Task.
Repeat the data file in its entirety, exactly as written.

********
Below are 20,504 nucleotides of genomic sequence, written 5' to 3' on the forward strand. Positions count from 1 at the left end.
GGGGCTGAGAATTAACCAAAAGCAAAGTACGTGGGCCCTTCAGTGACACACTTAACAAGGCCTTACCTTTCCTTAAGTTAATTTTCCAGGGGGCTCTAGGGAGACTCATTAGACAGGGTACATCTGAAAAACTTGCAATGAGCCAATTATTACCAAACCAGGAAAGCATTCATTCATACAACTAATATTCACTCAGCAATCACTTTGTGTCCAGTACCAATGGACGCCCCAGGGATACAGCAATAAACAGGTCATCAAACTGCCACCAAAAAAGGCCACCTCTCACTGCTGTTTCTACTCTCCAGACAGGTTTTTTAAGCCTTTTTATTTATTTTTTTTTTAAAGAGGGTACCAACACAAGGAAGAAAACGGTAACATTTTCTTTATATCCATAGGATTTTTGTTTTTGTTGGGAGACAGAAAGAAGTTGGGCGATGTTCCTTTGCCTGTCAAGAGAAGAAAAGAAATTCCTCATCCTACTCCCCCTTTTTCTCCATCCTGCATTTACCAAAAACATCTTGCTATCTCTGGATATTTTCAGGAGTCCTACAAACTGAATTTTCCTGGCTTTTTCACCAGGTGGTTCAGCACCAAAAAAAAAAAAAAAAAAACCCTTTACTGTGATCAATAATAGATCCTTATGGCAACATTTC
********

Below are 20,504 nucleotides of genomic sequence, written 5' to 3' on the forward strand. Positions count from 1 at the left end.
GGGGCTGAGAATTAACCAAAAGCAAAGTACGTGGGCCCTTCAGTGACACACTTAACAAGGCCTTACCTTTCCTTAAGTTAATTTTCCAGGGGGCTCTAGGGAGACTCATTAGACAGGGTACATCTGAAAAACTTGCAATGAGCCAATTATTACCAAACCAGGAAAGCATTCATTCATACAACTAATATTCACTCAGCAATCACTTTGTGTCCAGTACCAATGGACGCCCCAGGGATACAGCAATAAACAGGTCATCAAACTGCCACCAAAAAAGGCCACCTCTCACTGCTGTTTCTACTCTCCAGACAGGTTTTTTAAGCCTTTTTATTTATTTTTTTTTTAAAGAGGGTACCAACACAAGGAAGAAAACGGTAACATTTTCTTTATATCCATAGGATTTTTGTTTTTGTTGGGAGACAGAAAGAAGTTGGGCGATGTTCCTTTGCCTGTCAAGAGAAGAAAAGAAATTCCTCATCCTACTCCCCCTTTTTCTCCATCCTGCATTTACCAAAAACATCTTGCTATCTCTGGATATTTTCAGGAGTCCTACAAACTGAATTTTCCTGGCTTTTTCACCAGGTGGTTCAGCACCAAAAAAAAAAAAAAAAAAACCCTTTACTGTGATCAATAATAGATCCTTATGGCAACATTTC